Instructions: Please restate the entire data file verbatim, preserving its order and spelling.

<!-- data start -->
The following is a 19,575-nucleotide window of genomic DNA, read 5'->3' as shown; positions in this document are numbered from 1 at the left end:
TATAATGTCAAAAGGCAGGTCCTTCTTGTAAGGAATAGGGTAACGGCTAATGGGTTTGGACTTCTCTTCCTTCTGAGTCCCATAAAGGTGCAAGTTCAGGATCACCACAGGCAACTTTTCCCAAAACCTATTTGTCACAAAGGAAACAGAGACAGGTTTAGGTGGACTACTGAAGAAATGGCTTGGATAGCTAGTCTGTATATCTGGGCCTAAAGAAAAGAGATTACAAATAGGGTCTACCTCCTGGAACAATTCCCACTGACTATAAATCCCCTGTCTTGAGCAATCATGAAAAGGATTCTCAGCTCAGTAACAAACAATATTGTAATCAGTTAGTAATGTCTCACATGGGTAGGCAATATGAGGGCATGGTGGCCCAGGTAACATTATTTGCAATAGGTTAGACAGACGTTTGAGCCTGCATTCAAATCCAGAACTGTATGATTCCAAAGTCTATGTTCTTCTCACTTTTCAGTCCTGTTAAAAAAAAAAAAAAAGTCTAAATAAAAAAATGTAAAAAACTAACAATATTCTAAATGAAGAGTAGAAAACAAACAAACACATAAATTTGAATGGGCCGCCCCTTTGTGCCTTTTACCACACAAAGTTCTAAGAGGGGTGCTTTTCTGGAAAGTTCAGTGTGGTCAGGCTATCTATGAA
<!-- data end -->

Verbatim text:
The following is a 19,575-nucleotide window of genomic DNA, read 5'->3' as shown; positions in this document are numbered from 1 at the left end:
TATAATGTCAAAAGGCAGGTCCTTCTTGTAAGGAATAGGGTAACGGCTAATGGGTTTGGACTTCTCTTCCTTCTGAGTCCCATAAAGGTGCAAGTTCAGGATCACCACAGGCAACTTTTCCCAAAACCTATTTGTCACAAAGGAAACAGAGACAGGTTTAGGTGGACTACTGAAGAAATGGCTTGGATAGCTAGTCTGTATATCTGGGCCTAAAGAAAAGAGATTACAAATAGGGTCTACCTCCTGGAACAATTCCCACTGACTATAAATCCCCTGTCTTGAGCAATCATGAAAAGGATTCTCAGCTCAGTAACAAACAATATTGTAATCAGTTAGTAATGTCTCACATGGGTAGGCAATATGAGGGCATGGTGGCCCAGGTAACATTATTTGCAATAGGTTAGACAGACGTTTGAGCCTGCATTCAAATCCAGAACTGTATGATTCCAAAGTCTATGTTCTTCTCACTTTTCAGTCCTGTTAAAAAAAAAAAAAAAGTCTAAATAAAAAAATGTAAAAAACTAACAATATTCTAAATGAAGAGTAGAAAACAAACAAACACATAAATTTGAATGGGCCGCCCCTTTGTGCCTTTTACCACACAAAGTTCTAAGAGGGGTGCTTTTCTGGAAAGTTCAGTGTGGTCAGGCTATCTATGAA